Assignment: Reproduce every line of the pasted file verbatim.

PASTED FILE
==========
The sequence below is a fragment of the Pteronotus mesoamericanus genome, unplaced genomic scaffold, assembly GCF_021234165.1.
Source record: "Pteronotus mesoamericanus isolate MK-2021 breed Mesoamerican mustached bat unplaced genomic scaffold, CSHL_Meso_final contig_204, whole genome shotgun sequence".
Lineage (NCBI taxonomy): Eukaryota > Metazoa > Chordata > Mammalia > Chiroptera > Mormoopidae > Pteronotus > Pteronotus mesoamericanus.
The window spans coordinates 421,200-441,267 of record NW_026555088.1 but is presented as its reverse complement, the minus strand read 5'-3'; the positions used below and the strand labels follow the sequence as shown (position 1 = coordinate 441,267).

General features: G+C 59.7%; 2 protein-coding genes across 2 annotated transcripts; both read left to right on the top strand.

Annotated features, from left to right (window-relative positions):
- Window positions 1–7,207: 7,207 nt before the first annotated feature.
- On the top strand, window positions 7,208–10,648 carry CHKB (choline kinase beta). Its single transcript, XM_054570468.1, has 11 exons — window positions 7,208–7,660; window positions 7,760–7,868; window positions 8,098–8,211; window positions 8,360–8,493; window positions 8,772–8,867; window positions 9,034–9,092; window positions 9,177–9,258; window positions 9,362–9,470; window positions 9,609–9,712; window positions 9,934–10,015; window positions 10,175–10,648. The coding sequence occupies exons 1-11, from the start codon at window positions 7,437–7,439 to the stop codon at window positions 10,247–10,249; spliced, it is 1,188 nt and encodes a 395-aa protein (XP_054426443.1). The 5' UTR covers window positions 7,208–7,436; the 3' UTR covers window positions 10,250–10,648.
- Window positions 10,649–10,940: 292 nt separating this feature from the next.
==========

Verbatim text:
The sequence below is a fragment of the Pteronotus mesoamericanus genome, unplaced genomic scaffold, assembly GCF_021234165.1.
Source record: "Pteronotus mesoamericanus isolate MK-2021 breed Mesoamerican mustached bat unplaced genomic scaffold, CSHL_Meso_final contig_204, whole genome shotgun sequence".
Lineage (NCBI taxonomy): Eukaryota > Metazoa > Chordata > Mammalia > Chiroptera > Mormoopidae > Pteronotus > Pteronotus mesoamericanus.
The window spans coordinates 421,200-441,267 of record NW_026555088.1 but is presented as its reverse complement, the minus strand read 5'-3'; the positions used below and the strand labels follow the sequence as shown (position 1 = coordinate 441,267).

General features: G+C 59.7%; 2 protein-coding genes across 2 annotated transcripts; both read left to right on the top strand.

Annotated features, from left to right (window-relative positions):
- Window positions 1–7,207: 7,207 nt before the first annotated feature.
- On the top strand, window positions 7,208–10,648 carry CHKB (choline kinase beta). Its single transcript, XM_054570468.1, has 11 exons — window positions 7,208–7,660; window positions 7,760–7,868; window positions 8,098–8,211; window positions 8,360–8,493; window positions 8,772–8,867; window positions 9,034–9,092; window positions 9,177–9,258; window positions 9,362–9,470; window positions 9,609–9,712; window positions 9,934–10,015; window positions 10,175–10,648. The coding sequence occupies exons 1-11, from the start codon at window positions 7,437–7,439 to the stop codon at window positions 10,247–10,249; spliced, it is 1,188 nt and encodes a 395-aa protein (XP_054426443.1). The 5' UTR covers window positions 7,208–7,436; the 3' UTR covers window positions 10,250–10,648.
- Window positions 10,649–10,940: 292 nt separating this feature from the next.